Corporate results: Pakistan Refinery finally turns profitable

Wednesday, September 4th, 2013 8:30:19 by


On Wednesday, Pakistan Refinery (PRL) announced a spectacular turnaround in fortunes as it converted losses of the previous year to profits in the fiscal year 2012-13.

The country’s third largest refinery has been accumulating losses over the years, which had grown to Rs2.49 billion as of June 30, 2013 casting a shadow on the company’s ability to continue operations, giving rise to its status as a going concern – a term for a company that has the resources needed in order to continue to operate indefinitely, and if a company is not a going concern it means the company has gone bankrupt.

According to a notice sent by the company to the Karachi Stock Exchange, PRL reported a profit of Rs496 million for fiscal 2013, compared to a loss of Rs1.62 billion last year, reflecting a stellar turnaround in fortunes on behalf of the company. The refinery also announced a final cash payout for the year of Rs28.5 per share.

Although PRL’s share in the country’s installed capacity is 17%, it has reported a profit only twice in the last five fiscal years. The stake of foreign entities in the company is as high as 42%, and 60% of the major players in the country’s energy sector are on the company’s board, as revealed by PRL CEO Aftab Husain in an exclusive interview to The Express Tribune. Shell Petroleum, Chevron Global Energy and Pakistan State Oil have 30%, 12% and 18% stakes in PRL, according to its shareholding structure as on March 31, 2013.

Revenues of PRL clocked 4% higher at Rs132 billion over the year, while the refinery managed to boost its refining margins by 148 basis points (a 100 basis points is equal to 1 percentage point) helping to multiply its gross profit by 67 times, owing to favourable pricing mechanism for oil as the government linked the prices with international oil prices besides allowance of 7.5% deemed duty to shield the refining business from volatility in international oil prices.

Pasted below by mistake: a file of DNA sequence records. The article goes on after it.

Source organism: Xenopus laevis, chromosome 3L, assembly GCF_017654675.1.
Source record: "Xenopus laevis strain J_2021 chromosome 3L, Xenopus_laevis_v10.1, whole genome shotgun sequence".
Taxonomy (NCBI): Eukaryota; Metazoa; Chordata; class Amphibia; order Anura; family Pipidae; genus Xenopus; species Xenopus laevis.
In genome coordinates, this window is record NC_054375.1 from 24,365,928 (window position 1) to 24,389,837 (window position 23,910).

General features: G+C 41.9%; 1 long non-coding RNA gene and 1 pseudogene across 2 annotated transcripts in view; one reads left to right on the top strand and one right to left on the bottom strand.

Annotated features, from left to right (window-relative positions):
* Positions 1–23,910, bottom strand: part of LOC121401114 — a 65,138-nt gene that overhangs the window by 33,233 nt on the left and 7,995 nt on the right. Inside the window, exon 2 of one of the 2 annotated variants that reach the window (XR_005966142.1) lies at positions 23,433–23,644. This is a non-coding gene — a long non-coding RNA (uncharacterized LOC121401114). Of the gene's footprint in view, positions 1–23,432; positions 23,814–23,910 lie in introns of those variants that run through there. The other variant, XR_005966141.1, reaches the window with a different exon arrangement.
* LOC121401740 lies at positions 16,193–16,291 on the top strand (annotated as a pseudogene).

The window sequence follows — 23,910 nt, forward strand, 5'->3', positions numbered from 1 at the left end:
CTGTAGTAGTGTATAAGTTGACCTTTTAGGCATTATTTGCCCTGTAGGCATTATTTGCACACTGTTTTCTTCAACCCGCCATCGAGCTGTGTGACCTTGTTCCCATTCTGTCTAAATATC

Deemed duty is a tax the government lets refineries charge in order to sell locally-produced fuel at the same price as imported fuel.

PRL’s expenses grew in line with the operations, however, other income took a 50% drop to Rs186 million in the year. Finance costs took a breather owing to State Bank’s policy of slashing interest rates throughout the year.

Going forward

The notice went on to say that keeping in view the changes in government policy of price determination of oil, things are expected to look bright for the company. However, PRL’s auditors, without qualifying any opinion, say that the present conditions due to a massive accumulation of losses by the company indicate the existence of “material uncertainty” which may cast significant doubt about the company’s ability to continue as a going concern.

Apart from issuing term finance certificates worth Rs4 billion in August to meet the working capital and capital expenditures needs, PRL announced its plans to set up an isomerisation unit to convert naphtha into motor gasoline, which may help the company’s bottom-line growth in the in future as motor gasoline is a better margin product than naphtha.

Published in The Express Tribune, September 5th, 2013.

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